Continuous aggregates using integer-based time

Usually, continuous aggregates are defined on a date/time-type column, but it is also possible to create your own custom scheme for handling aggregation for tables that are using an integer time column. This can be useful if you have tables that use other measures of time that can be represented as integer values, such as nanosecond epochs, minutes since founding date, or whatever is suitable for your application.

As an example, suppose that you have a table with CPU and disk usage for some devices where time is measured in microfortnights (a microfortnight is a little more than a second). Since you are using an integer-valued column as time, you need to provide the chunk time interval when creating the hypertable. In this case, let each chunk consist of a millifortnight (a 1000 microfortnights, which is about 20 minutes).

CREATE TABLE devices(
  time BIGINT,        -- Time in microfortnights since epoch
  cpu_usage INTEGER,  -- Total CPU usage
  disk_usage INTEGER, -- Total disk usage
  PRIMARY KEY (time)
);

SELECT create_hypertable('devices', 'time',
                         chunk_time_interval => 1000);

To define a continuous aggregate on a hypertable that is using an integer time dimension, it is necessary to have a function to get the current time in whatever representation that you are using and set it for the hypertable using set_integer_now_func. The function can be defined as a normal PostgreSQL function, but needs to be STABLE, take no arguments, and return an integer value of the same type as the time column in the table. In our case, this should suffice:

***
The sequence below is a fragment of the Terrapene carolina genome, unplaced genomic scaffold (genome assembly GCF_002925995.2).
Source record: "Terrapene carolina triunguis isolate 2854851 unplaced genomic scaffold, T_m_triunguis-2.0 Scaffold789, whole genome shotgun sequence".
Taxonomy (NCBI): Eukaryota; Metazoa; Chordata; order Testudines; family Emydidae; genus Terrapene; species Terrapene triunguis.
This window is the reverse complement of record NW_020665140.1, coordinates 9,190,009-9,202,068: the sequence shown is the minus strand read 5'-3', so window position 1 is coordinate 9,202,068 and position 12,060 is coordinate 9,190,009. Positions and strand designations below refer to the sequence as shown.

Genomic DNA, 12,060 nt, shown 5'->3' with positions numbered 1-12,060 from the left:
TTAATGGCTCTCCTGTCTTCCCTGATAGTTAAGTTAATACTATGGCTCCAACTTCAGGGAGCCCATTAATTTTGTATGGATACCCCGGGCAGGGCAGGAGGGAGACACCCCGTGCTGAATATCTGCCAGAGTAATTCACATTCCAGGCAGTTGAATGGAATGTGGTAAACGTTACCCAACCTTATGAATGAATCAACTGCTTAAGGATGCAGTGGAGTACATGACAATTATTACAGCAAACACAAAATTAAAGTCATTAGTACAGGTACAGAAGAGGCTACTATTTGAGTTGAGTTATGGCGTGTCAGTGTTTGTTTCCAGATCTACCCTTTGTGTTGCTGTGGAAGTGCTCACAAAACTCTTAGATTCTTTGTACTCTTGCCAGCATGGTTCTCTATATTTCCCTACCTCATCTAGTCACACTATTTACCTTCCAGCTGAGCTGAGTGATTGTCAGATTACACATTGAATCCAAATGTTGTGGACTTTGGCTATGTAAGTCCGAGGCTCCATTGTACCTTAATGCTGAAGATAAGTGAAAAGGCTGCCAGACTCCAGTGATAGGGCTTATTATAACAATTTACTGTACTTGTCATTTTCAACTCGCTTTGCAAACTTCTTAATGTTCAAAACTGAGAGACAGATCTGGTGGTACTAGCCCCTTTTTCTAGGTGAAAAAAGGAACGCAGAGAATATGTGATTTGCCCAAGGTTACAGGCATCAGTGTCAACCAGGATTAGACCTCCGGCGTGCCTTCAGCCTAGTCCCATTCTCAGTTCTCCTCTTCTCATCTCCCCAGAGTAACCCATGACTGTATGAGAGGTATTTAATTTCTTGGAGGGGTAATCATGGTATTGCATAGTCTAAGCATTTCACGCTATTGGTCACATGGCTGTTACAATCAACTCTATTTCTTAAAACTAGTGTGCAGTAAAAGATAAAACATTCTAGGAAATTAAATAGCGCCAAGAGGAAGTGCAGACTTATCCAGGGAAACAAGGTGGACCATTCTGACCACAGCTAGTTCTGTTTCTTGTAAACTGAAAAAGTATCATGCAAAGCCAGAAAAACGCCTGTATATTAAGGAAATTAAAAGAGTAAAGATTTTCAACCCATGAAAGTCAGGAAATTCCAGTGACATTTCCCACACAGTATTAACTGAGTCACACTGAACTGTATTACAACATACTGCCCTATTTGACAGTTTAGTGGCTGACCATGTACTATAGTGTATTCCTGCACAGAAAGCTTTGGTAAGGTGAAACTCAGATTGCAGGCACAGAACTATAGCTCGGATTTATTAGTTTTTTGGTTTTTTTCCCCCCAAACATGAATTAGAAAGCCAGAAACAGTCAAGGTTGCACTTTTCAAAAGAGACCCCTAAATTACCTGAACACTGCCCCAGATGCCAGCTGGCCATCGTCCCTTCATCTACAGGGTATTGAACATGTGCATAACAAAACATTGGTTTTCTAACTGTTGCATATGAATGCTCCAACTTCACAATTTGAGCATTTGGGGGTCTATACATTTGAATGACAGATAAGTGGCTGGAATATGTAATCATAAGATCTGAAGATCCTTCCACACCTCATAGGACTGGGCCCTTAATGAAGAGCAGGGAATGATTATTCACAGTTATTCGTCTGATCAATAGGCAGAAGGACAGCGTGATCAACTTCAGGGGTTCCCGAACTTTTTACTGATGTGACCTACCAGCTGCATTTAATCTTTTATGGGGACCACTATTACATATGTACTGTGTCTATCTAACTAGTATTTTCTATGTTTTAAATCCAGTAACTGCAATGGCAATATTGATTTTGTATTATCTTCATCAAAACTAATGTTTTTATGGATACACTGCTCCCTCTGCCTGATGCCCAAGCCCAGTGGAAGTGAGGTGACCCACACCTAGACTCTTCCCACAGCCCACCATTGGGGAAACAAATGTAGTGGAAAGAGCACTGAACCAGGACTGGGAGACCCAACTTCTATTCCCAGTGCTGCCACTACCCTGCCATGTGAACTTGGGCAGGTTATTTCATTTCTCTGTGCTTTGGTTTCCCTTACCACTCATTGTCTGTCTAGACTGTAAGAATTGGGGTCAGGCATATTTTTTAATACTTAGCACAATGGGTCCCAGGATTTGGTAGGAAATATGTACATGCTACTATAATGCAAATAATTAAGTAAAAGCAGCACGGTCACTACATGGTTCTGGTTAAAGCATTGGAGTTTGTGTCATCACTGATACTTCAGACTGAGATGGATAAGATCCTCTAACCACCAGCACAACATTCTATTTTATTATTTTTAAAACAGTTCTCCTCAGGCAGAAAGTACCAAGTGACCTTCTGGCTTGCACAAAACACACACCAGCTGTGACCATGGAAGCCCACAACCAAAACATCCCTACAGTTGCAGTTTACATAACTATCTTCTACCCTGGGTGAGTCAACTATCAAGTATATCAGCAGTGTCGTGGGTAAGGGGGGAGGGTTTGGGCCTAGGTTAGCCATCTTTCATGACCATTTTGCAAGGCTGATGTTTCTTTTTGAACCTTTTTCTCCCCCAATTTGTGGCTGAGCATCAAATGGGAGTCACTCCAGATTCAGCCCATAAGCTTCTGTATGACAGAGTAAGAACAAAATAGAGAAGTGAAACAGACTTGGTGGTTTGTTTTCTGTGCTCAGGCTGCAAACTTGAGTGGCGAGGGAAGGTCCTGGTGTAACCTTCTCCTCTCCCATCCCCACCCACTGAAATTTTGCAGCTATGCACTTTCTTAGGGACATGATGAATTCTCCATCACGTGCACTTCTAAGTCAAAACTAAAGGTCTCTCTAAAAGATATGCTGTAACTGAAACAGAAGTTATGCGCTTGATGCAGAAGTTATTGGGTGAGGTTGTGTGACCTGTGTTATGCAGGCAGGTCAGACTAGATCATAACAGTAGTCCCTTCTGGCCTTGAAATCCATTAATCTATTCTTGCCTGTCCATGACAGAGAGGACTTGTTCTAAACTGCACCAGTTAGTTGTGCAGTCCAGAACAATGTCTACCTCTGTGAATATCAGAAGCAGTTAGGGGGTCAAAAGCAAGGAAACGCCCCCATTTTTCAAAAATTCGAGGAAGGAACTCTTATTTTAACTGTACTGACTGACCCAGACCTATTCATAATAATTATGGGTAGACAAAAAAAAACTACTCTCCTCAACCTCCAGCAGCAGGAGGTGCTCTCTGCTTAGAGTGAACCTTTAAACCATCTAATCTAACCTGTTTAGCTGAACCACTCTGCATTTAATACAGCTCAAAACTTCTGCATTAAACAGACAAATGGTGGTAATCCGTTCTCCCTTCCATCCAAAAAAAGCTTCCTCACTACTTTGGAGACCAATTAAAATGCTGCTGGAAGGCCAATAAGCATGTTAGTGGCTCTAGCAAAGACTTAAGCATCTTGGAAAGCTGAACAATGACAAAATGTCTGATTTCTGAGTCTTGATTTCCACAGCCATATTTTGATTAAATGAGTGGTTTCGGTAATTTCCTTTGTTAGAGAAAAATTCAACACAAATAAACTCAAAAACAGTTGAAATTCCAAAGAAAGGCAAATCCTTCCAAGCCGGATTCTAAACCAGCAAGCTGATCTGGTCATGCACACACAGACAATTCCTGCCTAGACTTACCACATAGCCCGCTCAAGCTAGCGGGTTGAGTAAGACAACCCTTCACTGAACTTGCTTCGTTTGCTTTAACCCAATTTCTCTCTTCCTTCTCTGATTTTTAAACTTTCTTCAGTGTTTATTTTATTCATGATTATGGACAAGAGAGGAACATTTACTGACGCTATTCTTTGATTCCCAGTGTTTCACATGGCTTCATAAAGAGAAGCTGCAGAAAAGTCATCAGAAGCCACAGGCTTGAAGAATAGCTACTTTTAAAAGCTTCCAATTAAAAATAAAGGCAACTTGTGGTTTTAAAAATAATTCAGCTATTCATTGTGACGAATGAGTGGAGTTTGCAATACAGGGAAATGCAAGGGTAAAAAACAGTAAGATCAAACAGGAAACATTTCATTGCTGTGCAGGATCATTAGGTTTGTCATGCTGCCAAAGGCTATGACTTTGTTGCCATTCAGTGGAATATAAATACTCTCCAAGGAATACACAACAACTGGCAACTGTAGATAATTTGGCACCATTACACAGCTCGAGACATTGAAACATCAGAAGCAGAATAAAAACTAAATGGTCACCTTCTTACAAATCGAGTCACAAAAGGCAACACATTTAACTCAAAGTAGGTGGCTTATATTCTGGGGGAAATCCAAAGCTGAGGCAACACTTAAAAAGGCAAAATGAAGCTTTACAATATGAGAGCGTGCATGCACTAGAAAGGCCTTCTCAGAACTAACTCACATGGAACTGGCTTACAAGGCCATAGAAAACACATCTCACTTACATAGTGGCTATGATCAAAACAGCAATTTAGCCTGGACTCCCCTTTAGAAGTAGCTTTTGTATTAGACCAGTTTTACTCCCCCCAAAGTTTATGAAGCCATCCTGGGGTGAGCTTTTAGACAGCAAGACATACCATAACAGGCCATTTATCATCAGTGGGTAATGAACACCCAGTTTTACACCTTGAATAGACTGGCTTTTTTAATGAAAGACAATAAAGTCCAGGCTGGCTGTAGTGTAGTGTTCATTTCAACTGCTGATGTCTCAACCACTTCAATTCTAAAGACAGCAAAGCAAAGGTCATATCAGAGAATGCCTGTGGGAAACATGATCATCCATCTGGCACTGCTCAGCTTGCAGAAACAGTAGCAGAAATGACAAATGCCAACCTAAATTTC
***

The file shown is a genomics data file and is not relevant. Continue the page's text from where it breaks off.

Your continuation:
CREATE FUNCTION current_microfortnight() RETURNS BIGINT
LANGUAGE SQL STABLE AS $$
    SELECT CAST(1209600 * EXTRACT(EPOCH FROM CURRENT_TIME) / 1000000 AS BIGINT)
$$;

SELECT set_integer_now_func('devices', 'current_microfortnight');

Once the replacement for current time has been set up, you can define a continuous aggregate for the devices table.

CREATE MATERIALIZED VIEW devices_summary
WITH (timescaledb.continuous) AS
SELECT time_bucket('500', time) AS bucket,
       avg(cpu_usage) AS avg_cpu,
       avg(disk_usage) AS avg_disk
     FROM devices
     GROUP BY bucket;

You can now insert some rows to check if the aggregation works as expected.

CREATE EXTENSION tablefunc;

INSERT INTO devices(time, cpu_usage, disk_usage)
SELECT time,
       normal_rand(1,70,10) AS cpu_usage,
       normal_rand(1,2,1) * (row_number() over()) AS disk_usage
  FROM generate_series(1,10000) AS time;
tip
You can use the tablefunc extension to generate a normal distribution and use the row_number function to turn it into a cumulative sequence.

You can now check that the view contains the correct data.

postgres=# SELECT * FROM devices_summary ORDER BY bucket LIMIT 10;
 bucket |       avg_cpu       |       avg_disk
--------+---------------------+----------------------
      0 | 63.0000000000000000 |   6.0000000000000000
      5 | 69.8000000000000000 |   9.6000000000000000
     10 | 70.8000000000000000 |  24.0000000000000000
     15 | 75.8000000000000000 |  37.6000000000000000
     20 | 71.6000000000000000 |  26.8000000000000000
     25 | 67.6000000000000000 |  56.0000000000000000
     30 | 68.8000000000000000 |  90.2000000000000000
     35 | 71.6000000000000000 |  88.8000000000000000
     40 | 66.4000000000000000 |  81.2000000000000000
     45 | 68.2000000000000000 | 106.0000000000000000
(10 rows)